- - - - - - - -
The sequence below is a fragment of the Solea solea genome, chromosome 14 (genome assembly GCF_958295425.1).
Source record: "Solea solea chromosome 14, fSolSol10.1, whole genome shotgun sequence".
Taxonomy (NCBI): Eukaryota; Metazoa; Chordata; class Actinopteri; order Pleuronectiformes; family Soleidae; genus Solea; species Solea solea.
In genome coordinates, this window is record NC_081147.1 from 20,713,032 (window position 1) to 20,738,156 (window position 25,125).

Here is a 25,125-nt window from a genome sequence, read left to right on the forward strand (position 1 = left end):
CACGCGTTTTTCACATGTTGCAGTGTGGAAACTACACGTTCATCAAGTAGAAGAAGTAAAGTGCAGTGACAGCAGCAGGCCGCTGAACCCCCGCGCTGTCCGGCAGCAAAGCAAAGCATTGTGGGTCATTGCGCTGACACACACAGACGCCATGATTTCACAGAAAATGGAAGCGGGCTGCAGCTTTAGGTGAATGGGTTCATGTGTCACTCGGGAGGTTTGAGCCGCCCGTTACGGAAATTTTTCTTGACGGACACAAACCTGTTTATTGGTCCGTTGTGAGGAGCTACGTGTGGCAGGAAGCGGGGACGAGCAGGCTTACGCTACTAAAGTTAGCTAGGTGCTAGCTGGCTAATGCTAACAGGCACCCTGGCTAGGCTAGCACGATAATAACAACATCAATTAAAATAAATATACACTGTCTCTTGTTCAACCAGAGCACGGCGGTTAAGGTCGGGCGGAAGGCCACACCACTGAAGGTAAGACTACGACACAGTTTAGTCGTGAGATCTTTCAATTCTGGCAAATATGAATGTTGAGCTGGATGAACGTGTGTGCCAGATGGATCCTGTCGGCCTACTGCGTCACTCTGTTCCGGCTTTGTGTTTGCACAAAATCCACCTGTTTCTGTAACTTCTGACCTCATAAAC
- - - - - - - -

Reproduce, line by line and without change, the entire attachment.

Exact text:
The sequence below is a fragment of the Solea solea genome, chromosome 14 (genome assembly GCF_958295425.1).
Source record: "Solea solea chromosome 14, fSolSol10.1, whole genome shotgun sequence".
Taxonomy (NCBI): Eukaryota; Metazoa; Chordata; class Actinopteri; order Pleuronectiformes; family Soleidae; genus Solea; species Solea solea.
In genome coordinates, this window is record NC_081147.1 from 20,713,032 (window position 1) to 20,738,156 (window position 25,125).

Here is a 25,125-nt window from a genome sequence, read left to right on the forward strand (position 1 = left end):
CACGCGTTTTTCACATGTTGCAGTGTGGAAACTACACGTTCATCAAGTAGAAGAAGTAAAGTGCAGTGACAGCAGCAGGCCGCTGAACCCCCGCGCTGTCCGGCAGCAAAGCAAAGCATTGTGGGTCATTGCGCTGACACACACAGACGCCATGATTTCACAGAAAATGGAAGCGGGCTGCAGCTTTAGGTGAATGGGTTCATGTGTCACTCGGGAGGTTTGAGCCGCCCGTTACGGAAATTTTTCTTGACGGACACAAACCTGTTTATTGGTCCGTTGTGAGGAGCTACGTGTGGCAGGAAGCGGGGACGAGCAGGCTTACGCTACTAAAGTTAGCTAGGTGCTAGCTGGCTAATGCTAACAGGCACCCTGGCTAGGCTAGCACGATAATAACAACATCAATTAAAATAAATATACACTGTCTCTTGTTCAACCAGAGCACGGCGGTTAAGGTCGGGCGGAAGGCCACACCACTGAAGGTAAGACTACGACACAGTTTAGTCGTGAGATCTTTCAATTCTGGCAAATATGAATGTTGAGCTGGATGAACGTGTGTGCCAGATGGATCCTGTCGGCCTACTGCGTCACTCTGTTCCGGCTTTGTGTTTGCACAAAATCCACCTGTTTCTGTAACTTCTGACCTCATAAAC